My first day of Oncology I was introduced to my lovely team, Dr Nick Refalo the consultant and Dr Etienne Paris the registrar (or higher specialty trainee as they are known in Malta). I felt welcomed and included from the very first moment I was there.
I had varied and ranging clinical activities. My weekly schedule was:
- Monday: prostate cancer review clinic (~60 patients) and ward rounds (~10 patients)
- Tuesday: radiotherapy review clinic (~10 patients) and ward rounds (~10 patients)
- Wednesday: new patient clinics (~5 patients) and ward rounds (~10 patients)
- Thursday: review clinic (~40 patients) and ward rounds (~10 patients)
- Friday: radiotherapy planning and watching patients receive radiotherapy
The doctors mainly spoke to the patients in Maltese as they were often talking about difficult subject matters and patients preferred to speak in their first language.
I did not ever feel bored or left out as it gave me the opportunity to really watch a patient’s body language and even though I could not understand verbally what was going on, I could gauge a relative understanding from just watching the patient and often family members they were with.
There are some particularly memorable patients that I will always remember.
- A 70-year old lady who came with one of her four sons to the new cases clinic. She had been hospitalised recently and an incidental finding was a massive hepatic adenocarcinoma that had destroyed almost all of the patient’s liver. The thing I will remember most about this case was that the patient seemed to understand that there was no treatment that would help (her performance status was too low to receive chemotherapy, radiotherapy and surgery were also not options). However, her son would not accept that and kept pushing for something to be done, eventually leaving and stating he would get an opinion elsewhere. I could gauge most of this just by body language and tone of voice, but was debriefed after by the doctors who filled me in on what happened.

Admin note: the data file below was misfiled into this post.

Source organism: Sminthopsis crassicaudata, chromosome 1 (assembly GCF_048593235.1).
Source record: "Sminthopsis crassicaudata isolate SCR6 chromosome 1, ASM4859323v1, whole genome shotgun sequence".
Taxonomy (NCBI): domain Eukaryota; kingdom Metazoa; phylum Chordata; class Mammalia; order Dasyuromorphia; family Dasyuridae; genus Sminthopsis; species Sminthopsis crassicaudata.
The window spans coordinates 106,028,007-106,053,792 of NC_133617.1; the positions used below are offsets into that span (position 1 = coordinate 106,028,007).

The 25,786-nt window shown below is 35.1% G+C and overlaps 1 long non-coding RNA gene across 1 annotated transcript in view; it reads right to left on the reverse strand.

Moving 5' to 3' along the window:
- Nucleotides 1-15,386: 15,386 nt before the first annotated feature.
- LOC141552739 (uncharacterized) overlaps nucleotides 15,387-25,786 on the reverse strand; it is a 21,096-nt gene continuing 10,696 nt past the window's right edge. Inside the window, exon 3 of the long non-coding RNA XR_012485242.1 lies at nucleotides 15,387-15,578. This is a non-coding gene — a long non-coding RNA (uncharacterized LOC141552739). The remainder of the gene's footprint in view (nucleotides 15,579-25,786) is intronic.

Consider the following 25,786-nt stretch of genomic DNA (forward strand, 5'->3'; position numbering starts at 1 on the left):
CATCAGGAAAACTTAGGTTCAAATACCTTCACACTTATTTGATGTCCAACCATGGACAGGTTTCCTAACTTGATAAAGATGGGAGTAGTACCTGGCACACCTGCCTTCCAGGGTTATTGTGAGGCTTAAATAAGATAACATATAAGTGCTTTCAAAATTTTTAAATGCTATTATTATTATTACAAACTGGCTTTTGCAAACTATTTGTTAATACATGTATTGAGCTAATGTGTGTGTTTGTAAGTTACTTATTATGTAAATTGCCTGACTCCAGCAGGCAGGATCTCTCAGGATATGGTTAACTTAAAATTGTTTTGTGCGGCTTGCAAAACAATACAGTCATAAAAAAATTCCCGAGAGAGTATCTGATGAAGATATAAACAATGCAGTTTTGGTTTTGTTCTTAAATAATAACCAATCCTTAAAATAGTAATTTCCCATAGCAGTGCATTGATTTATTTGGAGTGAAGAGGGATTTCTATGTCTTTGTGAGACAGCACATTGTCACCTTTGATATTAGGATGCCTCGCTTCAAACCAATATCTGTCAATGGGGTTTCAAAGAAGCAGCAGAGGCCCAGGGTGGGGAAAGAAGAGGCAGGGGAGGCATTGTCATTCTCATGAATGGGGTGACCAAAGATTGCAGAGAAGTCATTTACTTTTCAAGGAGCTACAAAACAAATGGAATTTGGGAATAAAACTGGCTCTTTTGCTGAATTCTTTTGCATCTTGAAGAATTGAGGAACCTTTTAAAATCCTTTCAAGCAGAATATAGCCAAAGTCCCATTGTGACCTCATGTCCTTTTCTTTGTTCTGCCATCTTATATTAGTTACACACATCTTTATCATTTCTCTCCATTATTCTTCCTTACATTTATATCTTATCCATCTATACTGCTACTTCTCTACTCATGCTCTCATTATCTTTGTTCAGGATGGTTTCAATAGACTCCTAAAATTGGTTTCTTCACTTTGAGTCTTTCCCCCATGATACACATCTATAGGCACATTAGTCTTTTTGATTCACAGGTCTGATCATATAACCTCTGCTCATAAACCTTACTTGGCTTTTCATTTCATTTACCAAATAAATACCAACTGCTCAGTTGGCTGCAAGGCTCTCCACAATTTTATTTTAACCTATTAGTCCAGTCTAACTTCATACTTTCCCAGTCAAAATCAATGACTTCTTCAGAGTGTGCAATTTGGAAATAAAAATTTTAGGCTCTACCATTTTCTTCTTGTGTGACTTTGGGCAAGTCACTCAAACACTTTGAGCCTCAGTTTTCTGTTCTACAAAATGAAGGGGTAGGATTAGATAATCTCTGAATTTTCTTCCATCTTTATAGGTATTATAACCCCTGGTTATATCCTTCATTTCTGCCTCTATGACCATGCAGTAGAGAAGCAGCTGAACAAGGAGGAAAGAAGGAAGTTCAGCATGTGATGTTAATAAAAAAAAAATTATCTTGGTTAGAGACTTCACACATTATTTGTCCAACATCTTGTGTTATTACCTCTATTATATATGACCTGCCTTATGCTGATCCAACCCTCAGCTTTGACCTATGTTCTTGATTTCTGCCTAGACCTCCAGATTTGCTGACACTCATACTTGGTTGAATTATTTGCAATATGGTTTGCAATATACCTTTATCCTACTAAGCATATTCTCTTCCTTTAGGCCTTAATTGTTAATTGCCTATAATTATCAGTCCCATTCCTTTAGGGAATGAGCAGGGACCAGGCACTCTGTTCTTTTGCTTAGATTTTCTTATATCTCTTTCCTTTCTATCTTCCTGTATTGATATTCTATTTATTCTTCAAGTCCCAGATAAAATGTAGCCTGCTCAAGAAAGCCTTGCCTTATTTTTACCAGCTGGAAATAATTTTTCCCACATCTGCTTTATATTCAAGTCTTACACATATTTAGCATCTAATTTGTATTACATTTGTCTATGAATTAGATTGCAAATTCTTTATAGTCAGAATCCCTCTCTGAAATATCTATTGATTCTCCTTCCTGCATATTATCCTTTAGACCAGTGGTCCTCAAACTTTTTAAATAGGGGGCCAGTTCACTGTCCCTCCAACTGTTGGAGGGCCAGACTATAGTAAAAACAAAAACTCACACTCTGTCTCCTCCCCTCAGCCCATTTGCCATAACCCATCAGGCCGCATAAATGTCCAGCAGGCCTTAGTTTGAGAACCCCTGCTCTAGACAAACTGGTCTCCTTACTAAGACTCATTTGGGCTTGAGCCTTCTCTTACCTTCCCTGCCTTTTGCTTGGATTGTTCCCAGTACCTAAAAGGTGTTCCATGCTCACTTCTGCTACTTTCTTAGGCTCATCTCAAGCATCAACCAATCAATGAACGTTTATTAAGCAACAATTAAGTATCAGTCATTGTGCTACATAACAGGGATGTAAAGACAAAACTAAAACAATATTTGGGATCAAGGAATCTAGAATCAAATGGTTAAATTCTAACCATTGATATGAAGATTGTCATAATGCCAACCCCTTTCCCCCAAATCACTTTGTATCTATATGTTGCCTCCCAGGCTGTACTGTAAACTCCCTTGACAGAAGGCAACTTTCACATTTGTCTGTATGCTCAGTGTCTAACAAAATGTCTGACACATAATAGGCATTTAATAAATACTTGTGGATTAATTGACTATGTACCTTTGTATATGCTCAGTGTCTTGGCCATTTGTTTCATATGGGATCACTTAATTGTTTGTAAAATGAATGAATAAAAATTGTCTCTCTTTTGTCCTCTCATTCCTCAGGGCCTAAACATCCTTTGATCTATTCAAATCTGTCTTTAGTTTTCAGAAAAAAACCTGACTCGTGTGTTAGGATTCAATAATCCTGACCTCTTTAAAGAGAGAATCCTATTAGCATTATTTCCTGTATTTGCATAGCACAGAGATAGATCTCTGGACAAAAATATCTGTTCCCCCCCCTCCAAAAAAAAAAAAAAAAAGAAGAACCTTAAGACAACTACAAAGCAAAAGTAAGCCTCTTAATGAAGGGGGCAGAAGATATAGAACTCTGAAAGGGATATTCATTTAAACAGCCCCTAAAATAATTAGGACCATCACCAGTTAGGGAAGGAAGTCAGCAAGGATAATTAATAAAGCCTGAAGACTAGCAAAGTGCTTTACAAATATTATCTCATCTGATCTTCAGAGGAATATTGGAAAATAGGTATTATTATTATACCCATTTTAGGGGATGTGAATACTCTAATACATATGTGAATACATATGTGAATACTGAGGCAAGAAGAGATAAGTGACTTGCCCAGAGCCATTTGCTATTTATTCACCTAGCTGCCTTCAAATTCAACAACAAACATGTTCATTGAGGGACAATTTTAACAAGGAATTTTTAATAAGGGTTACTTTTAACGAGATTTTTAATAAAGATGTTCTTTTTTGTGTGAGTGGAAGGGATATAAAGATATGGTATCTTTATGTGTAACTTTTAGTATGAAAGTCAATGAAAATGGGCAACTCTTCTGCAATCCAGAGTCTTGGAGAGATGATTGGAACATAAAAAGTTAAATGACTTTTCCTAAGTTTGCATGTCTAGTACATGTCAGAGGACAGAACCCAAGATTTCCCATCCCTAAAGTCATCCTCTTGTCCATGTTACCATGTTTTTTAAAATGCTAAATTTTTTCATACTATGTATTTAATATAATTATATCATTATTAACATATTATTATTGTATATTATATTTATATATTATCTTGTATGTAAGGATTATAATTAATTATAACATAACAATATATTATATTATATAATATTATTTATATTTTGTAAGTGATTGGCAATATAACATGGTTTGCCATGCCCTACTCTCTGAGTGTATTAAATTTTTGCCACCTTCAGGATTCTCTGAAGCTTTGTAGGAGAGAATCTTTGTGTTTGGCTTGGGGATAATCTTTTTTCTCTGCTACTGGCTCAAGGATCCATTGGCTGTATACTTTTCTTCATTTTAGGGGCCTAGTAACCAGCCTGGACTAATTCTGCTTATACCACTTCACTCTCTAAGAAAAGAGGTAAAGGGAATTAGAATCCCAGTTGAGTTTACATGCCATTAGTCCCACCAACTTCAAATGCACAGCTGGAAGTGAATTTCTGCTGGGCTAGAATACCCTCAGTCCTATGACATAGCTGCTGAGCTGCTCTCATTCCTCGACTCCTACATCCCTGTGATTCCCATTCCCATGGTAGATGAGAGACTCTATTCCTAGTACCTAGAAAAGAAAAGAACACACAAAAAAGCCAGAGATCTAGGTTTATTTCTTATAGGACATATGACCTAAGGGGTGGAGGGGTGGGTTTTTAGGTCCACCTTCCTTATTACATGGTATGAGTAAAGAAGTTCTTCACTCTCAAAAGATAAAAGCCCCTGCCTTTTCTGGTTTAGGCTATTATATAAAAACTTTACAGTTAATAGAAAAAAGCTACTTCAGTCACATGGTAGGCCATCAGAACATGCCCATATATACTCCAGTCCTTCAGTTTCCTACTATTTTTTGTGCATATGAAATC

- A 75-year old extremely cachectic man with pancreatic cancer who was an inpatient on the ward. He was receiving chemotherapy and was having a great biochemical response with tumour markers decreasing. However clinically he was very unwell, and was getting recurrent ascites requiring ascetic taps to drain the fluid. It showed me the importance of distinguishing a biochemical response and a clinical response and how they often do not go hand-in-hand. He was told that there was nothing more that could be done and that he could go home and spend his remaining time with his family. He died that same day when he got home.
I saw a lot of sad things on the oncology ward (very young people dying, very sick people), very rare presentations (ciliary body melanoma for example) but also many people who had survived for long periods of time following their diagnosis.
Because primary care is generally not available in Malta, the specialists follow-up people for long periods of time, so many people were coming back 10+ years following completion of treatment and living normal lives.
Oncologists in Malta are also both medical and radiation oncologists, meaning I got to experience both rather than having them as separate specialties.
I saw such varied cases (over 25 different cancers) which definitely enhanced my learning experience.
Another particular thing I noticed about Malta is that the rates of smoking are incredibly high and was seeing a lot of young people (~50 years old) with metastatic lung cancer or laryngeal cancer which I thought was very sad.
I feel I had a very valuable learning experience which fostered my love of oncology. The doctors and the nurses were lovely, the patients were all friendly, and I managed to pick up on quite a lot of Maltese just by listening (which I am unashamedly proud of!).
Definitely a fantastic learning experience and one I will remember for the rest of my life.